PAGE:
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The Gap Year Blog

The Go Slow Guide To Belize And Caye Caulker

31 Oct 2016 12:35 PM

Our Principal Investigator on our Frontier Belize camp in Caye Caulker gives us a rundown on everything Belize and why it should be added to your bucket list..

Why go to Belize

Aerial view of Lighthouse Reef

Visiting the second largest barrier reef, rainforests, caves and Mayan ruins are just a few of the amazing activities you can explore in Belize.  Arriving late to the ecotourism business, Belize in comparison to the rest of Central America and CARICOM is still relatively untouched and pristine. With 42% of Belize being a green zone it is the perfect location for those looking to immerse themselves in the natural world. Visiting one of the nearby islands such as Caye Caulker or Ambergris Caye snorkelling and scuba-diving are the most popular activities but many people prefer to appreciate the Go Slow mentality of the islands and relax in a hammock on the beach with a Coco Loco (Belizean rum and a coconut).

Relaxing on the camp pier at the end of the day

While on the mainland tubing on rivers through long caves is one of the most breathtaking adventures you can have. The Mayans believed these were pathways to the underworld, so you can imagine how exciting it is floating through 7 miles of underground caves while swirling around stalagmites protruding from the water with brief glimpses of mist filtered light from the outside jungle to guide your way. If you prefer to get your adrenaline rush above ground there is the option of some speedy zip lining through the jungle.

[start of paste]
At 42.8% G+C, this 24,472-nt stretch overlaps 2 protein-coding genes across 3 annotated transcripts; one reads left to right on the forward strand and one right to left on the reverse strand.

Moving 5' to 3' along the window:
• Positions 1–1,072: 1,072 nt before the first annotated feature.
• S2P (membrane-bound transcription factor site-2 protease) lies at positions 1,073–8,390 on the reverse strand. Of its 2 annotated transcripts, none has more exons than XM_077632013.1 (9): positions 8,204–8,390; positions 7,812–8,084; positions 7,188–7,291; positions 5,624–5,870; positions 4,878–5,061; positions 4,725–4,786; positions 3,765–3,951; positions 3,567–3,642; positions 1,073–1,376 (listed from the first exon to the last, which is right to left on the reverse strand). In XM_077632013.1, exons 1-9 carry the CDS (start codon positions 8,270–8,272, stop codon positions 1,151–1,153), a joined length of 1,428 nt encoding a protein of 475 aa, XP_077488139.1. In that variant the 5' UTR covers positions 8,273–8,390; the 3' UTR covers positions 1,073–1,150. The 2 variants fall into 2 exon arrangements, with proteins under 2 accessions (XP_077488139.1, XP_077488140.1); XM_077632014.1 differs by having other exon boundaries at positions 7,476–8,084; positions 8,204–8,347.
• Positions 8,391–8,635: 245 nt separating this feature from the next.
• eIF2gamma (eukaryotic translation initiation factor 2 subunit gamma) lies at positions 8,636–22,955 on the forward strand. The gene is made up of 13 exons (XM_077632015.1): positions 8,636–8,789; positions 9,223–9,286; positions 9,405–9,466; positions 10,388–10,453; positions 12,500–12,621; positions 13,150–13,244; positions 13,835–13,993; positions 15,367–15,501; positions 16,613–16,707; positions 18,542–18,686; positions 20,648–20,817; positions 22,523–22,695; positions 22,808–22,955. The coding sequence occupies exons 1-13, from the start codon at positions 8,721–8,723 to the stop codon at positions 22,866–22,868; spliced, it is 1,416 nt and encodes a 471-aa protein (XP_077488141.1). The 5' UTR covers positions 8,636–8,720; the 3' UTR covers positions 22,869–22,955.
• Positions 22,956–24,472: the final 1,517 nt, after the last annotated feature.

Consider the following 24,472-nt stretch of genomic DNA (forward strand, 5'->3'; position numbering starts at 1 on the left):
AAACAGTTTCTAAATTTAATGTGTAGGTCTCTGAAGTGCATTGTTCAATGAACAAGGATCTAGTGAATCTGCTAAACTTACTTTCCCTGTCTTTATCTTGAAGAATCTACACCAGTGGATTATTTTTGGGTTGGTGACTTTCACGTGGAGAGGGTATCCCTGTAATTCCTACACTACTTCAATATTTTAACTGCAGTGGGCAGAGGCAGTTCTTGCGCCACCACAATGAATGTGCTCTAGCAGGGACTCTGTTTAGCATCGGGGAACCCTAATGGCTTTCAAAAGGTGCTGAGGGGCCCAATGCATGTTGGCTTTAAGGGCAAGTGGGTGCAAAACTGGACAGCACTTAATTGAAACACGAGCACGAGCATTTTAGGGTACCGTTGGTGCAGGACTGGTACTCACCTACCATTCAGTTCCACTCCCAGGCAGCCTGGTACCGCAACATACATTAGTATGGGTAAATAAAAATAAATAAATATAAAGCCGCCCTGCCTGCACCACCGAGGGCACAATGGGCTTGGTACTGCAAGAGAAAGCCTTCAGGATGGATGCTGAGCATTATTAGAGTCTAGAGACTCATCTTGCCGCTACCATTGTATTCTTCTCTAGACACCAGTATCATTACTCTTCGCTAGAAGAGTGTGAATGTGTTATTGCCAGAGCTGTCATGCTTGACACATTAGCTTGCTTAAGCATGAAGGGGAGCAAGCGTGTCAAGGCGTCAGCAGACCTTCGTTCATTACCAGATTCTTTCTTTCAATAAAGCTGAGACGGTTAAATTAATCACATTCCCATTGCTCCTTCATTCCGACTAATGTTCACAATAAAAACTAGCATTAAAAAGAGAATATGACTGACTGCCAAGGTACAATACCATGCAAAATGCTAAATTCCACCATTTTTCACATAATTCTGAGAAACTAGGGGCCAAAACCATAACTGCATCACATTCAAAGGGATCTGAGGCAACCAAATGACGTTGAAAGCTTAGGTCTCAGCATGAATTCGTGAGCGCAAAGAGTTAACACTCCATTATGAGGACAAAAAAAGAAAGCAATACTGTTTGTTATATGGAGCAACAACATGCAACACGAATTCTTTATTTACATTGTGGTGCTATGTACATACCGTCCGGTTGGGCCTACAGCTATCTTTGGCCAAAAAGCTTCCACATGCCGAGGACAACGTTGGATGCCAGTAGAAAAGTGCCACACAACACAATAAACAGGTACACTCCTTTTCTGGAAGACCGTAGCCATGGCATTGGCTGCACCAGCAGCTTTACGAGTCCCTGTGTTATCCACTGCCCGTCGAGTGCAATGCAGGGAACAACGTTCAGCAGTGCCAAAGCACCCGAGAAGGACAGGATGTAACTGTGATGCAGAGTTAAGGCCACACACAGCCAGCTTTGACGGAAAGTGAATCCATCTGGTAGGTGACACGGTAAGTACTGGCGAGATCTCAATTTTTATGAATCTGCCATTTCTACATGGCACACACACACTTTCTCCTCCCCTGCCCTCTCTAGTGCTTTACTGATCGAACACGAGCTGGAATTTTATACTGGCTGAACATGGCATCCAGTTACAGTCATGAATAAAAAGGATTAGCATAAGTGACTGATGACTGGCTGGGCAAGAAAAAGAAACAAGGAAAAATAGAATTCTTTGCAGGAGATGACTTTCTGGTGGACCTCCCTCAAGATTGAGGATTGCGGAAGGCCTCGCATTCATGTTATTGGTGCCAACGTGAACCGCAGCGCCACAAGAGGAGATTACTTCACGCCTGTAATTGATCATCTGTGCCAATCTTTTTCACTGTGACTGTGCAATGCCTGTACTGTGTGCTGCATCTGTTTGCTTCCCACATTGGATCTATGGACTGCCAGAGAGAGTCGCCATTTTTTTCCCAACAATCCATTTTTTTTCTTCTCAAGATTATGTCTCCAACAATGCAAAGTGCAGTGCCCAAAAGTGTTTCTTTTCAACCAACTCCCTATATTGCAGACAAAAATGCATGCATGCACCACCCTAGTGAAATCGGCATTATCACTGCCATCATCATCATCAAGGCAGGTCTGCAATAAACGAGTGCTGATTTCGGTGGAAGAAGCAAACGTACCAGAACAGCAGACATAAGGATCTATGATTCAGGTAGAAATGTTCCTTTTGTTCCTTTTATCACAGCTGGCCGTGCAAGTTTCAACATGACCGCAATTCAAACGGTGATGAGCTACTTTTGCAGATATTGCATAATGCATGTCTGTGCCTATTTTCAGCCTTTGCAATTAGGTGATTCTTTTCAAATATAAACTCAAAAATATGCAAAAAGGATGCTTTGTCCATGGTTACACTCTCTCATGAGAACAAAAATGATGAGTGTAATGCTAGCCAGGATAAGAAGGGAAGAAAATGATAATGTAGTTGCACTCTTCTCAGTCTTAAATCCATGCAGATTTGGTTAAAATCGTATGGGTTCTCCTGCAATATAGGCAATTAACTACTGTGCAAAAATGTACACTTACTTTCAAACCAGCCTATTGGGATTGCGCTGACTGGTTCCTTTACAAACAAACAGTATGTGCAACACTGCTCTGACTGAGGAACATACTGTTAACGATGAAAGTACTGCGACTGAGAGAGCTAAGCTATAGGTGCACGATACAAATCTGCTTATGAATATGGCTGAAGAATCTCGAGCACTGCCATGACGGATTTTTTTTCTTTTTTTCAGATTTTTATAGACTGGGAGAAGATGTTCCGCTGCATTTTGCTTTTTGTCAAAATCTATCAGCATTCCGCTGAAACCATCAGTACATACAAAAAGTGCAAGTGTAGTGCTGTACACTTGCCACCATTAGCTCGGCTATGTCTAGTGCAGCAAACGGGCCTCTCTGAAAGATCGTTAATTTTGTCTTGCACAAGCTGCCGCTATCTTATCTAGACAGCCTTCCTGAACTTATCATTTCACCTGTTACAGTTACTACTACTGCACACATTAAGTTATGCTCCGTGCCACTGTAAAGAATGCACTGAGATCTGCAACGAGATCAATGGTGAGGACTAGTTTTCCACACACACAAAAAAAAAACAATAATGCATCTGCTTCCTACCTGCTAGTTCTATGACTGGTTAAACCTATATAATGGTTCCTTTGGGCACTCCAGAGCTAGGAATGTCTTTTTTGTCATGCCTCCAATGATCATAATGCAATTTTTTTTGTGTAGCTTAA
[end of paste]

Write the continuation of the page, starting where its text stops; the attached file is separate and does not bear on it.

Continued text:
Alternatively the jungle is home to a number of impressive Mayan ruins, remnants of the advanced Mayan civilization which evolved around 350 B.C in the tropical lowlands of Belize. The arrival of the Spanish conquistadors in the 16th century led to the unfortunate end of the Maya civilization but their legacy has permanently marked the landscape. One of the best ruins to visit is Xunantunich, which means “maiden of the rock” in Maya. It can only be accessed via water from the village of San Jose Succotz but provides excellent views of the entire river valley and Mopan River rapids. It is the second tallest ruin in all of Belize standing 133 feet tall and occupies several square kilometres, consisting of more than 25 temples and palaces with sun god masks decorating the walls and an astronomical carved frieze on the main palace building.

Visiting Caye Caulker (Home to Frontier Belize)

Frontier camp